Immaturi: Six characters in search of meaning
by Gabriele Barcaro
12/01/2011 - It’s a recurring nightmare that haunts millions of students: repeating graduation exams [called “maturity exams” in Italian]. For many, it’s the ideal plot for a horror film (or at least a psychological thriller). What can be scarier than having to face professors again and speak about history, Greek, Latin and philosophy?
Luckily, everyone wakes up from even the worst nightmares. Everyone except the main characters of Immaturi [trailer] (“Immature”) by Paolo Genovese, when the Ministry of Education informs them that their high school diplomas have been invalidated for beaurocratic reasons.
Which sends a group of long-time friends, now 40-year-olds who haven’t grown up much, back to the books. There’s the "nerd" (a priceless Ricky Memphis) who still sleeps in his old bunk bed in his parents’ (Maurizio Mattioli and Giovanna Ralli) house; a single working mother (Barbora Bobulova); the child psychologist terrified of becoming a father (Raoul Bova); the sex-crazed chef who is afraid of making love (Ambra Angiolini); the DJ who pretends to be a husband and father in order to not commit to serious relationships (Luca Bizzarri); and the confirmed cheater (Paolo Kessisoglu).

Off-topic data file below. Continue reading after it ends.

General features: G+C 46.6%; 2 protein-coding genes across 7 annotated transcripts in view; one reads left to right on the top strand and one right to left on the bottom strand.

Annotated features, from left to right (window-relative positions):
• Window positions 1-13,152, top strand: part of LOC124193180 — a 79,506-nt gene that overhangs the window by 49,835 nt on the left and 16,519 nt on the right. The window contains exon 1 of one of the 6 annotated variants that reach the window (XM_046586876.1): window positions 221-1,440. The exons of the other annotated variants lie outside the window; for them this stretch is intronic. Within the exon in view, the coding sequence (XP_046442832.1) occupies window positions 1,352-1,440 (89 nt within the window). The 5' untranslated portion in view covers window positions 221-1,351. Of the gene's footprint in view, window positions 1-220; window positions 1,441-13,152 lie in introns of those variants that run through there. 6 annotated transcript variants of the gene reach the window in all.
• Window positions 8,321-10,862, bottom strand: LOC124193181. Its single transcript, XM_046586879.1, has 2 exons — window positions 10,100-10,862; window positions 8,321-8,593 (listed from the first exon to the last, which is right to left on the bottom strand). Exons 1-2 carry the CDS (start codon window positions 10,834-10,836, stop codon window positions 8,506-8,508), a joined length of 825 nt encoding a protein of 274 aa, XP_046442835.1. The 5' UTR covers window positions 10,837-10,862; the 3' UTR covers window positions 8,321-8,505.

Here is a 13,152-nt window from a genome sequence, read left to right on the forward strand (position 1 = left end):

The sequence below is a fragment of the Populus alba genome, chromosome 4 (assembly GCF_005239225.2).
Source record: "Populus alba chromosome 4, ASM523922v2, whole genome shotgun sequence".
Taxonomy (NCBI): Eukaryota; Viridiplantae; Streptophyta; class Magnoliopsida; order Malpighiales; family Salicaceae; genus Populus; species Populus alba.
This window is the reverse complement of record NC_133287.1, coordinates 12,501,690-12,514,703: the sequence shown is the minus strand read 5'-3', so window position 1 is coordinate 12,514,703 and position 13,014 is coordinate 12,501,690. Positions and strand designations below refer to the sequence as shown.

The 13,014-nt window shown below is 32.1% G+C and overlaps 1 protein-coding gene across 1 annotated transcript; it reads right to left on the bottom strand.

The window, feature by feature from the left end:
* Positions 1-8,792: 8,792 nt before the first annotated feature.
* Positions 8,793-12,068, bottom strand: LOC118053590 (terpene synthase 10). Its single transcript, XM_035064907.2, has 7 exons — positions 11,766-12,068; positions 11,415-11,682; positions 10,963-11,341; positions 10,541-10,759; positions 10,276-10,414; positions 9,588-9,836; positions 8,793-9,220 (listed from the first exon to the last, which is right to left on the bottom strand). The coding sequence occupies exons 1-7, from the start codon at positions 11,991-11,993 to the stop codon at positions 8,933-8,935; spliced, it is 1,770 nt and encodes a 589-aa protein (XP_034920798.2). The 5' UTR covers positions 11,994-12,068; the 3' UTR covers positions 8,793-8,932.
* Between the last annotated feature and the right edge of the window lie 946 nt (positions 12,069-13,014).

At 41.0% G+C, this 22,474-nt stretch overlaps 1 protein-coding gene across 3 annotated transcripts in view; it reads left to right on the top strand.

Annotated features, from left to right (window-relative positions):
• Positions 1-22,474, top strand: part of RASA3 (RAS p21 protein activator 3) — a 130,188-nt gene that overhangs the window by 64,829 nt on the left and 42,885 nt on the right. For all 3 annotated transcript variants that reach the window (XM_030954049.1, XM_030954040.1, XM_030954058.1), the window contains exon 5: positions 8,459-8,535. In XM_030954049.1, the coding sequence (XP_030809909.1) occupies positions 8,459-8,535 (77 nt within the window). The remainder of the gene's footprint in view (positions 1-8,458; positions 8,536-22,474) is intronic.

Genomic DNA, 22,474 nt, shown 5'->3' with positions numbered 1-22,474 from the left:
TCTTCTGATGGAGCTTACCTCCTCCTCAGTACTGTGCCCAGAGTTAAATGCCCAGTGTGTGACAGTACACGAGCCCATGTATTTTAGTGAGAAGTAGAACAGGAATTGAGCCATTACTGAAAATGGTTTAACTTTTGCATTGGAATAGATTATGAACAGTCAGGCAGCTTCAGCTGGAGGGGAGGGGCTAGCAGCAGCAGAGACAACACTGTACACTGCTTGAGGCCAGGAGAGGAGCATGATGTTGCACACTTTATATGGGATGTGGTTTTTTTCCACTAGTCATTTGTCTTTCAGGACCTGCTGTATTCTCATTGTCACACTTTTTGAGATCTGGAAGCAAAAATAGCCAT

They must all make amends with the still-brewing emotions, good and back, that resurface, in interwoven stories that, according to the director-screenwriter, still riding the success of Christmas hit La banda dei Babbi Natale [trailer], "isn’t autobiographical but is certainly very sincere and heartfelt".
The filmmaker and his characters share a common generation, says Genovese, “which has no ideals. Our parents lived through 1968, 1977, feminism. We instead are the ‘non-deciders’. Not that film wants to create a generational portrait – "Rather, six characters tackled through different tones, comedy as well as melancholy and seriousness,” he adds.
The result is an ensemble comedy – perhaps “too ensemble” given that Anita Caprioli appears at nearly the end of the film – that could continue the box office success that Italian cinema is currently enjoying. In particular titles by Medusa, which after producing the film with Lotus Production will distribute in domestically on January 21 on over 500 screens.
(Translated from Italian)